5) Earlier the traditional approaches to disability have depicted it as health and welfare issue, to be addressed through care provided to persons with disabilities, from a charitable point of view. The disabled persons are viewed as abnormal, deserving of pity and care, and not as individuals who are entitled to enjoy the same opportunities to live a full and satisfying life as other members of society. This had resulted in marginalizing the disabled persons and their exclusion both from the mainstream of the society and enjoyment of their fundamental rights and freedoms. Disability tends to be couched within a medical and welfare framework, identifying people with disabilities as ill, different from their non-disabled peers, and in need of care. Because the emphasis is on the medical needs of people with disabilities, there is a corresponding neglect of their wider social needs, which has resulted in severe isolation for people with disabilities and their families). However, Real awareness of the problems of disabled and their human rights perspective came to fore, in international thinking, in the 1970s when United Nations took number of initiatives, which embrace the growing international concept of the human rights of persons with disabilities and equalization of opportunities to them.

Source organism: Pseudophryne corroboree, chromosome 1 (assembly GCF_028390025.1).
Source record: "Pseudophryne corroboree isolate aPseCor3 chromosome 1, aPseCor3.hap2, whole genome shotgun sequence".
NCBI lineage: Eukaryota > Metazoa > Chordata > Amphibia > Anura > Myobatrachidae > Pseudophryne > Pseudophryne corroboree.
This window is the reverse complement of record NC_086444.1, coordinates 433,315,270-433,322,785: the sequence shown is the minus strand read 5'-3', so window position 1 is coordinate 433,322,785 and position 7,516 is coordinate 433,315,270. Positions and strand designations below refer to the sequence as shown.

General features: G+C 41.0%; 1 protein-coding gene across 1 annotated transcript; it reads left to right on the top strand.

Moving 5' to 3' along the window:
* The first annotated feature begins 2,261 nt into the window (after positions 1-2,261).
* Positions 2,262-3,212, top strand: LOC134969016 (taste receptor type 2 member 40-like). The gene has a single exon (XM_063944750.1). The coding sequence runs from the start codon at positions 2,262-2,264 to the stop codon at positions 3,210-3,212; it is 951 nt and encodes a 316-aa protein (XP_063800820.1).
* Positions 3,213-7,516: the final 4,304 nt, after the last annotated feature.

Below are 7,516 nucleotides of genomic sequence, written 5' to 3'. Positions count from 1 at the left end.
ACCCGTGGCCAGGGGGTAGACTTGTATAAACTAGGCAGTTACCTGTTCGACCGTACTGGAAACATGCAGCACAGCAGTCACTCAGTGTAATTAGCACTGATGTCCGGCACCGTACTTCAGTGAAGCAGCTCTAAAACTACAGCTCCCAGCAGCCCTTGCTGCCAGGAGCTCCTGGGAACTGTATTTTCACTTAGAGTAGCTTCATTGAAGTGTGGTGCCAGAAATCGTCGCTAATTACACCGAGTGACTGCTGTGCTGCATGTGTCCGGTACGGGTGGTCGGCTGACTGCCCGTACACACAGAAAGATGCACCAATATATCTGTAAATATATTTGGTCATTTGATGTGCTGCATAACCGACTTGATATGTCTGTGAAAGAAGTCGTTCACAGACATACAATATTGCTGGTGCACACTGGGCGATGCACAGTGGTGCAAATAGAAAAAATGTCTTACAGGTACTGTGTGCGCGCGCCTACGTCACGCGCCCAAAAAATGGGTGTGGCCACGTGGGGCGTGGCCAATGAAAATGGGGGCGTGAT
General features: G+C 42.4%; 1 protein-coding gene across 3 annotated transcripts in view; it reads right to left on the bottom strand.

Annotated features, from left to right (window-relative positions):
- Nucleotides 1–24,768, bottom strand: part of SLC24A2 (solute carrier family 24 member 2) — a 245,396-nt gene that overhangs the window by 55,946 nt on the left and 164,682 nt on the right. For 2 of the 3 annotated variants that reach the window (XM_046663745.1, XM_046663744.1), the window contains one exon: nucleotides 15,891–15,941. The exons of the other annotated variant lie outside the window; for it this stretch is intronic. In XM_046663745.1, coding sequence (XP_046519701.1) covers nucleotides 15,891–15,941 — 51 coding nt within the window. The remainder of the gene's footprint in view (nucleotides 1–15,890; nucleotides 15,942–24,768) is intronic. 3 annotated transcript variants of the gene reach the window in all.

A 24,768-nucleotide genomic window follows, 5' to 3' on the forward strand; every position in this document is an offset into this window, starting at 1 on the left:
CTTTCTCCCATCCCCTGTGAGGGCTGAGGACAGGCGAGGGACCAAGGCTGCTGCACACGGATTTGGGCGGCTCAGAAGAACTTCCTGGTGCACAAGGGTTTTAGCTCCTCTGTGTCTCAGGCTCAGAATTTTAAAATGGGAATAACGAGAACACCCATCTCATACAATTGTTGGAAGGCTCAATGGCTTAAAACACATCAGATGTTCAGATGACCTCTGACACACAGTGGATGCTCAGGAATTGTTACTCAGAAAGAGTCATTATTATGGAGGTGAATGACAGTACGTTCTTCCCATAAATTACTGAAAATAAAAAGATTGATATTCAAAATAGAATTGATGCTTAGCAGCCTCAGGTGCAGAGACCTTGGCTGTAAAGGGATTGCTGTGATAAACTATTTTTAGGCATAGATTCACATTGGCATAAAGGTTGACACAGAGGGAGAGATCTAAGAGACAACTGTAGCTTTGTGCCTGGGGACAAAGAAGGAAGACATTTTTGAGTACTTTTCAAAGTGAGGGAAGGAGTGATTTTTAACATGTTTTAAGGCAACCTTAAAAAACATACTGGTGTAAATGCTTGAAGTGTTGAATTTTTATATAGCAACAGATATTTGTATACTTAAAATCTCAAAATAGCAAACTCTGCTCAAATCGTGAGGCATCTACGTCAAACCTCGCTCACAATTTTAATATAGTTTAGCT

6) Two major declarations on the disabled were adopted by the General Assembly in that decade. First is the declaration on the rights of mentally retarded persons dated December 20,1971 which provided that the mentally retarded person should enjoy the same rights as other human beings, including the right to proper medical care, economic security, the right to training and rehabilitation, and the right to live with his own family or with foster parents. Furthermore, the Assembly declared that there should be proper legal safeguards to protect the mentally retarded person against every form of abuse if it should become necessary to restrict or deny his or her rights. In 1975, the General Assembly of the UN adopted the Declaration on the Rights of Disabled Persons, which proclaimed that “disabled persons have the same civil and political rights as other human beings.” The Declaration states, “Disabled persons should receive equal treatment and services, which will enable them to develop their capabilities and skills to the maximum and will hasten the process of their social integration or reintegration.” This Declaration is a comprehensive instrument with a clear focus on the rights of persons with disabilities. Thereafter, the year 1981 was observed as International Year of the Disabled Persons with its central theme as “Full Participation and Equality”.